Peter Singer makes a very persuasive case that we ought to spend money to alleviate extreme poverty rather than buying the latest luxuries   But what if what is needed is not sending away our affluence but letting in disease?  Allowing travel to and from west Africa might increase the number of cases of Ebola in the US and slow the epidemic there;  closing borders could both protect us here and intensify the epidemic there.  If those are the facts, must we not only send money to distant places to help people over there, but let people living in those places bring disease here?

One question is about what each of us should do, individually, but another is about the government we've elected.  Suppose they know a policy will add 100 new cases of Ebola to the US, but reduce new cases of Ebola in West Africa by 50%.  Should our leaders enact that policy?   Do they have special duties to protect the citizens of the country they lead, or should they maximize total good, without regard for who lives where?  Are borders morally important or just arbitrary lines?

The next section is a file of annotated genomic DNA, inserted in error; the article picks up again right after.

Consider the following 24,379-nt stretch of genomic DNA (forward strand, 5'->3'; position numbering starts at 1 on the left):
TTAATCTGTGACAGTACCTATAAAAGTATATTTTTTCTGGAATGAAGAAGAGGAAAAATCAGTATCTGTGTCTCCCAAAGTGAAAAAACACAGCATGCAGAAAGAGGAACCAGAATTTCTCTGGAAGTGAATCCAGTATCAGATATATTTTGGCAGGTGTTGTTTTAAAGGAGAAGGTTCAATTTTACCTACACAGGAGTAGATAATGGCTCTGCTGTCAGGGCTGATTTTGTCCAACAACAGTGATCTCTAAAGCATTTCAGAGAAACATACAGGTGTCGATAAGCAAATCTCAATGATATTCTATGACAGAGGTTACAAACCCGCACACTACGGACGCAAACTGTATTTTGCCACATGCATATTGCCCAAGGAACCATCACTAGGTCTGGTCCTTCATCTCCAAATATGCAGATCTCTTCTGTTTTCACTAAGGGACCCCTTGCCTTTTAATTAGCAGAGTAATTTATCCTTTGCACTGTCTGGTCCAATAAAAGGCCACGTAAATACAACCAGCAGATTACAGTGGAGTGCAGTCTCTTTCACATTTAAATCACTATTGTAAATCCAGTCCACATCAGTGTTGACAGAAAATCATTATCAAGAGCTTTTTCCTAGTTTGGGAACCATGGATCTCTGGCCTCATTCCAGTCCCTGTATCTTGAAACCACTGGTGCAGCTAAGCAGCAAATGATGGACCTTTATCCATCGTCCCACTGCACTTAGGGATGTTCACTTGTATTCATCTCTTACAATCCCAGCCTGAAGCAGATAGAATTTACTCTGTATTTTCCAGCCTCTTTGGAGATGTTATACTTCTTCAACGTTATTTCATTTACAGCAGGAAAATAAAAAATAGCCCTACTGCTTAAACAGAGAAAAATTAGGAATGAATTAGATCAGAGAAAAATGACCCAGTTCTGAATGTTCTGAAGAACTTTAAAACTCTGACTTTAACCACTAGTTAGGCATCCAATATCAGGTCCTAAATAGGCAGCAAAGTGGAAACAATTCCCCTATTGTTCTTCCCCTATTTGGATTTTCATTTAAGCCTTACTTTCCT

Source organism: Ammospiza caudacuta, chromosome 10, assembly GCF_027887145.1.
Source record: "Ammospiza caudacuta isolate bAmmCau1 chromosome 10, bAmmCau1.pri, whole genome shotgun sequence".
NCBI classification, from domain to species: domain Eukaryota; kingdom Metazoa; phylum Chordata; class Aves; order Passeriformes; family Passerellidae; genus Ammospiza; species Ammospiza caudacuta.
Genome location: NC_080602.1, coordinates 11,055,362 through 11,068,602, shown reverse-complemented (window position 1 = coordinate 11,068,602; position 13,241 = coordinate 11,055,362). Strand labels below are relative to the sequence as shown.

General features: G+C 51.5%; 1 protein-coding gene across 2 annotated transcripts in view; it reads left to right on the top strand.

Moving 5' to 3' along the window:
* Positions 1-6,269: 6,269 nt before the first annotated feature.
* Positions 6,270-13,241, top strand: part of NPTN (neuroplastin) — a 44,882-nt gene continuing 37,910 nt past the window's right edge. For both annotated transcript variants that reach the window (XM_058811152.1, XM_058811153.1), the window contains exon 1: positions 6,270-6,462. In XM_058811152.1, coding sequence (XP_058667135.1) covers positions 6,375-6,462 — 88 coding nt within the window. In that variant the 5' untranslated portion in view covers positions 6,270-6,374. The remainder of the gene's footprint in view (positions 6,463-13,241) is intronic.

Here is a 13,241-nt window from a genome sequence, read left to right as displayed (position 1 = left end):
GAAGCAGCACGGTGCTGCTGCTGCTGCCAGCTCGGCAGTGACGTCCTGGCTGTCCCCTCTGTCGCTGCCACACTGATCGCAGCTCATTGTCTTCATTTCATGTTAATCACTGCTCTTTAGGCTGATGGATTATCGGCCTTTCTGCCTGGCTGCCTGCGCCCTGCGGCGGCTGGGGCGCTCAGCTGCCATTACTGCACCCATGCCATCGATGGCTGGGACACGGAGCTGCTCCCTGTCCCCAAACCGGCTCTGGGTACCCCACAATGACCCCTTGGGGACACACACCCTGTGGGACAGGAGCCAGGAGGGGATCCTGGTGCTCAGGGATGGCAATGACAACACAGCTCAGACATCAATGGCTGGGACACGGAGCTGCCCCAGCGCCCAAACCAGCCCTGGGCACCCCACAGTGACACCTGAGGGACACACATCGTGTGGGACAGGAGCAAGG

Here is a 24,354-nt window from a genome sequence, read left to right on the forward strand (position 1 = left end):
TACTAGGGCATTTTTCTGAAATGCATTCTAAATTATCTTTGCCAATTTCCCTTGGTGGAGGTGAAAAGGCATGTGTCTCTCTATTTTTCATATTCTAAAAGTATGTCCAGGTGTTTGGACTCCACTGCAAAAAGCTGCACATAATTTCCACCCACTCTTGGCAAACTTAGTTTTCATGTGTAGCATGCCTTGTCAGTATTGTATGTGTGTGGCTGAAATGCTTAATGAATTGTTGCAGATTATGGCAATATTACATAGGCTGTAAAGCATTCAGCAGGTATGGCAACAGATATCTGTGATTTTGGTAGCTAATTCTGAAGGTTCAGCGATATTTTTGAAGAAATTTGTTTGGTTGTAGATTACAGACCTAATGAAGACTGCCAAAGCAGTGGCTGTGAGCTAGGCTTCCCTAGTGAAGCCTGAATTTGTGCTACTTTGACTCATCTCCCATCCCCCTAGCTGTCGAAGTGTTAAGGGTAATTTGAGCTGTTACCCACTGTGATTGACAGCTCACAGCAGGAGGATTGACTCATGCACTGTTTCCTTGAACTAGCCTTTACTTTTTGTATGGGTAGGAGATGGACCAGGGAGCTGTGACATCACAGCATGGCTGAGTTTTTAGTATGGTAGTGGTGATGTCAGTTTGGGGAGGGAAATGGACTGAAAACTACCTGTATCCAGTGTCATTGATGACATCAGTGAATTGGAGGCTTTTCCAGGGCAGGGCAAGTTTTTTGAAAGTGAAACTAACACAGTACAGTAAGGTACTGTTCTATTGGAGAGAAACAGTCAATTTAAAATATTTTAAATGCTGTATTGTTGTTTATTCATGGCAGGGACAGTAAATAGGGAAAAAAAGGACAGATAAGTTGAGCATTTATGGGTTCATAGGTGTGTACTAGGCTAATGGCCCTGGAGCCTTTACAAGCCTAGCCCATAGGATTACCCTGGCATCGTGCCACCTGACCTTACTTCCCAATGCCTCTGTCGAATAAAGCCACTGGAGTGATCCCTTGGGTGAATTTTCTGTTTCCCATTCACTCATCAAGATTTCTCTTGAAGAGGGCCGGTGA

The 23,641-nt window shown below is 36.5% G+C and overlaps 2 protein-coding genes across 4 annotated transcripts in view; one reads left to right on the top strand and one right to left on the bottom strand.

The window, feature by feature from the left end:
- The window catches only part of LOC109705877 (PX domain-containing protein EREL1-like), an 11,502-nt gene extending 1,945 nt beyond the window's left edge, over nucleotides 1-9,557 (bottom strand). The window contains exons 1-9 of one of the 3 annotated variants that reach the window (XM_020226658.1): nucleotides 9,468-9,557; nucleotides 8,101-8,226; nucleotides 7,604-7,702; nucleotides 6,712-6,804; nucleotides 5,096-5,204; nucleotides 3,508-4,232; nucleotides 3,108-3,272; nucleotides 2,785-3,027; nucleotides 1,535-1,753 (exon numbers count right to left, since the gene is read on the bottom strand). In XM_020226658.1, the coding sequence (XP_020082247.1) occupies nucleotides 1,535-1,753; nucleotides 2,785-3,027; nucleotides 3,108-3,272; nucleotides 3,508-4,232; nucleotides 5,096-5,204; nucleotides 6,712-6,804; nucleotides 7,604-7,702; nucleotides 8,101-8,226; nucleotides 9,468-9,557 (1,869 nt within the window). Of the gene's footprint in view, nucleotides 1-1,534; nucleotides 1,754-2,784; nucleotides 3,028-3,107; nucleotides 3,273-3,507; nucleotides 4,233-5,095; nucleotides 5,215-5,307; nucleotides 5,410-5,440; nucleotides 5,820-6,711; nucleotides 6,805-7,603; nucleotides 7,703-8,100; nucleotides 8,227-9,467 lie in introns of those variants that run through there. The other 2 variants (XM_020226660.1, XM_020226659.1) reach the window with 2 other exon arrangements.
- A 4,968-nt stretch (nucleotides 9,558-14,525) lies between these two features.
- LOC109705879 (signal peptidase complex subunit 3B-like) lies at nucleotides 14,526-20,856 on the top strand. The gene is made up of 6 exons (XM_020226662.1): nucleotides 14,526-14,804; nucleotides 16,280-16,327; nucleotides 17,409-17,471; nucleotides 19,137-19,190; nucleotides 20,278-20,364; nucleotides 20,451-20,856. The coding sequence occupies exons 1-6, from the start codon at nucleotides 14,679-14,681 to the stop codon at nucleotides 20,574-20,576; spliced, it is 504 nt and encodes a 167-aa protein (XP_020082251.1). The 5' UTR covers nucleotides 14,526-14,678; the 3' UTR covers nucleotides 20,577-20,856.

Questions, questions.  Here's some good news on the Ebola front.

10/17/14

Harvard's Sexual Misconduct Policy

Harvard has a new and more victim-friendly sexual misconduct policy as of this fall, and 28 professors in the law school have complained about it (out of a total of 110).  It sounds to me as if they have some legitimate worries but I'm puzzled by one of the complaints.